LAWFUL PERMANENT RESIDENCE GRANTED Matter of J.T.P. (2019)
J.T.P. is a native and citizen of Thailand who had recently entered the United States with a B2 nonimmigrant visa (i.e., a “tourist visa”). Not too long after his arrival, J.T.P. fell in love with A.W., a United States citizen. A.W. knew in just a few months that J.T.P. is the man he wanted to spend the rest of his life with. Accordingly, A.W. proposed to J.T.P. and they wed shortly thereafter. They then sought Alex’s help in preparing an adjustment filing. J.T.P., however, was concerned because of how quickly he and A.W. had married after the former’s entry as a tourist. Alex helped prepare an adjustment of status application that documented the bona fides of J.T.P.’s marriage with his United States citizen husband and that served to dispel any notion that J.T.P. had “immigrant intent” either when he initially secured his B2 tourist visa or when he most recently entered the United States with that visa. U.S. Citizenship and Immigration Services (“USCIS”) granted J.T.P.’s adjustment application under section 245(a) of the Immigration and Nationality Act. J.T.P. is now a lawful permanent resident of the United States.

LAWFUL PERMANENT RESIDENCE GRANTED Matter of A.W. (2019)
A.W., a native and citizen of New Zealand, had entered the United States with an F1 nonimmigrant visa. During the course of her studies, A.W. fell in love with a United States citizen. Both A.W. and her husband sought Alex’s help to adjust A.W.’s status to that of a lawful permanent resident. U.S. Citizenship and Immigration Services (“USCIS”) granted A.W.’s adjustment application under section 245(a) of the Immigration and Nationality Act. A.W. is now a lawful permanent resident of the United States.

LAWFUL PERMANENT RESIDENCE GRANTED Matter of B.T. (2019)
B.T. is a native and citizen of Brazil who entered the United States with a K1 nonimmigrant visa (colloquially referred to as the “fiancé visa”). After marrying her petitioning fiancé, she and her husband sought the help of Alex to adjust B.T.’s status to that of a lawful permanent resident. U.S. Citizenship and Immigration Services (“USCIS”) granted B.T.’s adjustment application under section 245(a) of the Immigration and Nationality Act. B.T. is now a lawful permanent resident of the United States.

LAWFUL PERMANENT RESIDENCE GRANTED Matter of R.R.L. (2019)
R.R.L. is a native and citizen of Mexico who had entered the United States with an H1A work visa. While in the United States, he fell in love with and married a United States citizen. He subsequently sought the help of Alex to adjust his status to that of a lawful permanent resident. U.S. Citizenship and Immigration Services (“USCIS”) ultimately granted R.R.L.’s adjustment application under section 245(a) of the Immigration and Nationality Act. R.R.L. is now a lawful permanent resident of the United States.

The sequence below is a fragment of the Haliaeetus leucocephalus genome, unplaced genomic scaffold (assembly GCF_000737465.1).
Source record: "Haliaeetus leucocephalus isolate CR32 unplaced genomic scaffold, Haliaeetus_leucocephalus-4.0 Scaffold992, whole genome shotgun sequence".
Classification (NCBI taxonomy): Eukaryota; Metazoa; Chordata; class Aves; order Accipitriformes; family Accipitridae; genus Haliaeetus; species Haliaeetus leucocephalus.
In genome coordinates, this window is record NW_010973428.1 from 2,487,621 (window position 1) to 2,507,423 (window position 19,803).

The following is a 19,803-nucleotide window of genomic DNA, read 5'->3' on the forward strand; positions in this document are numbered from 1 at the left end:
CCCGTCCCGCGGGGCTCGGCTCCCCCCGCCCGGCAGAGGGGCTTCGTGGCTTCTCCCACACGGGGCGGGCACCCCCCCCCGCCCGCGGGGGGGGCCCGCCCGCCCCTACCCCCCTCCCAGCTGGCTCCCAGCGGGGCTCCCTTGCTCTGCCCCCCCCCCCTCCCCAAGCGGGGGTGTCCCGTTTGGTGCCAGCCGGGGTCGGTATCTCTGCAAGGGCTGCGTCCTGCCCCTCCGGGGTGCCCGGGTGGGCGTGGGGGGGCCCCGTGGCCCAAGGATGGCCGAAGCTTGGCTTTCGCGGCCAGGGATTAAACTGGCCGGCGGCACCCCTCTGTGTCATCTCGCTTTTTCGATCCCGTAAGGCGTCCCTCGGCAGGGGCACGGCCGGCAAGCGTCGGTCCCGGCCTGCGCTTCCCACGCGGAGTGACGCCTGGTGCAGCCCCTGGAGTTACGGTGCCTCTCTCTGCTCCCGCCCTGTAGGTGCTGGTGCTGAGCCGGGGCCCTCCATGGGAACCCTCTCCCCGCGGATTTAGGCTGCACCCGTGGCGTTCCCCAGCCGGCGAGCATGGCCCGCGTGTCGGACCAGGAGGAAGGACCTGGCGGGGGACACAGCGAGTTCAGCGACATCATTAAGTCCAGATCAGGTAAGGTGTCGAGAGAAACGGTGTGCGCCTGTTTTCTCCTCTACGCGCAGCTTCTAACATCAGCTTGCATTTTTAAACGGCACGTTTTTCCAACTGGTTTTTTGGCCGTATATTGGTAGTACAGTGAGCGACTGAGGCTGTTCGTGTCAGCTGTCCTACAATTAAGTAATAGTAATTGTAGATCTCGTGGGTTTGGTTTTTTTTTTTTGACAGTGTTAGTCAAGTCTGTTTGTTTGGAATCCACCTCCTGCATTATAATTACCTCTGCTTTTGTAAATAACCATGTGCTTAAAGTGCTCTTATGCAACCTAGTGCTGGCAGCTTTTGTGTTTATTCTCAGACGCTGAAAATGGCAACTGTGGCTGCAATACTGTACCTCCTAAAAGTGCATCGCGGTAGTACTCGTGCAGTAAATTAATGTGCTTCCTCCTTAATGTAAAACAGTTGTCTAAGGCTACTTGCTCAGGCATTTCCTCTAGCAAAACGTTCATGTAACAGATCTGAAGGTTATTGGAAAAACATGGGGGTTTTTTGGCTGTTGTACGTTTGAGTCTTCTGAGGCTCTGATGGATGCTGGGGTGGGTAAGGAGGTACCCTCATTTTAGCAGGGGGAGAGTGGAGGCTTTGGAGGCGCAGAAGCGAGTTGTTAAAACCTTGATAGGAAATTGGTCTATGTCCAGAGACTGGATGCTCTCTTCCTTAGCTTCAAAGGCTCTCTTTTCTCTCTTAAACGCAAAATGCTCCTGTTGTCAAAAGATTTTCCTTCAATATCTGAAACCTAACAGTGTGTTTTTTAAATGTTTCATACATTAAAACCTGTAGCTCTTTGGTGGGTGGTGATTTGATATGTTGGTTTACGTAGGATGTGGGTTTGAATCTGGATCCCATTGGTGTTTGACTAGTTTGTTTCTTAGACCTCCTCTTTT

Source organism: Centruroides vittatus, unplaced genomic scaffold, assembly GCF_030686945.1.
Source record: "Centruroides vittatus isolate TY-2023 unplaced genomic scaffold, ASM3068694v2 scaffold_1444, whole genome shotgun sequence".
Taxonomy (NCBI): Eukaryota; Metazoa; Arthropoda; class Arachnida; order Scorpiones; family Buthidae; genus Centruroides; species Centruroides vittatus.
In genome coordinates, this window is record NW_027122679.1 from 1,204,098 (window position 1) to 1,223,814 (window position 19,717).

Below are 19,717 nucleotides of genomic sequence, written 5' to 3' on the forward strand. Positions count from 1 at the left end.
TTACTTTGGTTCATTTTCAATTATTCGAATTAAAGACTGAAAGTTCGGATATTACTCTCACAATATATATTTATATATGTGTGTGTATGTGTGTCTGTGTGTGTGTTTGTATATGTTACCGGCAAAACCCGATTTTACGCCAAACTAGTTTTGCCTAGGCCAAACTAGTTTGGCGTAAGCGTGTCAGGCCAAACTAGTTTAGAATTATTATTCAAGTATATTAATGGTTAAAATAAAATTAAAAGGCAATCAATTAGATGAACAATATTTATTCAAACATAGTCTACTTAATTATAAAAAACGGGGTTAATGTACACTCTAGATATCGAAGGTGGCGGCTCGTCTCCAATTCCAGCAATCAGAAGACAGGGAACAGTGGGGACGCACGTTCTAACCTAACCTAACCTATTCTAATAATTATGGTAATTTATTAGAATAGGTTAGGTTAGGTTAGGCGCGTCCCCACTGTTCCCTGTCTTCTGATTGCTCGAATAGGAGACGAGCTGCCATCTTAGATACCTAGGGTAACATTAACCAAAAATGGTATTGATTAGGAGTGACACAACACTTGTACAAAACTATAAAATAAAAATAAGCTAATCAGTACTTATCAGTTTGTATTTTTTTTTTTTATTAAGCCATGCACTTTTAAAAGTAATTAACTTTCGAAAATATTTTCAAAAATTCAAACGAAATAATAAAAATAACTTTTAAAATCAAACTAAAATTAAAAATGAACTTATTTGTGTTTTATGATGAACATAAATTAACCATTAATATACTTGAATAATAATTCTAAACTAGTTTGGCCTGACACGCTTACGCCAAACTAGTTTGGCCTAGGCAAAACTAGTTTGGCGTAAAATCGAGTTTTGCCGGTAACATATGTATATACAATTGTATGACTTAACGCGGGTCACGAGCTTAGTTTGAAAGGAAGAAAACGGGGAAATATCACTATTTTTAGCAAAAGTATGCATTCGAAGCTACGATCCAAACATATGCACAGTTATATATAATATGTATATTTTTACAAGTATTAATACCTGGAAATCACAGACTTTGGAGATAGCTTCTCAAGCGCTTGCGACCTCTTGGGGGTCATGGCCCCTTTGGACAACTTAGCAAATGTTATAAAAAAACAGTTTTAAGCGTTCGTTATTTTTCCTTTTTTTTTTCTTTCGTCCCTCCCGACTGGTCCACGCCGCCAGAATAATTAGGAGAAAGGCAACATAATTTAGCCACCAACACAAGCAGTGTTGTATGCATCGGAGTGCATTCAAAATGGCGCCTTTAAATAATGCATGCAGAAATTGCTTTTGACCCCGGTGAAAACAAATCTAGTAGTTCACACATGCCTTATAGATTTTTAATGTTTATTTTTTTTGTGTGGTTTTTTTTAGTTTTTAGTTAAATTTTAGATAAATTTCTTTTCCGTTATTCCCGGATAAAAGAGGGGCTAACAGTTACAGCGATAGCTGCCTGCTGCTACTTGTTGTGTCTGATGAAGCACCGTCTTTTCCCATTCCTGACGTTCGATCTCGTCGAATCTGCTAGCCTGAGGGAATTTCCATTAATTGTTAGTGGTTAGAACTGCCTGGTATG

LAWFUL PERMANENT RESIDENCE GRANTED Matter of S.V.G. (2019)
S.V.G. is a native and citizen of Mexico who had entered the United States with a B2 tourist visa as a young child. She was, however, “waved through” by the immigration official and thus never received a stamp in her passport or any other official documentation to prove that she lawfully entered the United States. Married to a United States citizen, she sought Alex’s help to apply for adjustment of status with U.S. Citizenship and Immigration Services (“USCIS”). Alex carefully prepared the case and included in the adjustment filing a detailed memorandum of law that explained how the evidence provided was sufficient to meet S.V.G.’s burden of proving that she presented herself to immigration authorities in a “procedurally regular manner” and was thus “inspected and admitted” to the United States. See Matter of Quilantan, 25 I&N Dec. 285 (BIA 2010). Upon review of the evidence furnished and the arguments presented, USCIS granted S.V.G.’s adjustment application under section 245(a) of the Immigration and Nationality Act. S.V.G. is now a lawful permanent resident of the United States.

LAWFUL PERMANENT RESIDENCE GRANTED Matter of S.S. (2019)
S.S. is a native and citizen of Thailand who had recently entered the United States with a B2 tourist visa. Not too long after his arrival, S.S.’s long-term United States citizen boyfriend spontaneously proposed to him. They subsequently decided that they would marry during S.S.’s authorized period of stay in the United States. After the marriage, S.S. and his husband decided that they wanted to build their lives together here in the United States and thus decided that it would be best to secure permanent resident status for S.S. However, S.S. was concerned because of how quickly they married after his entry as a tourist. Alex helped prepare an adjustment of status application that documented the bona fides of S.S.’s marriage with his United States citizen husband and that served to dispel any notion that S.S. had “immigrant intent” either when he initially secured his B2 tourist visa or when he most recently entered the United States with that visa. U.S. Citizenship and Immigration Services (“USCIS”) granted S.S.’s adjustment application under section 245(a) of the Immigration and Nationality Act. S.S. is now a lawful permanent resident of the United States.

HARDSHIP WAIVER APPROVED AND LAWFUL PERMANENT RESIDENCE GRANTED Matter of N.O.C. (2019)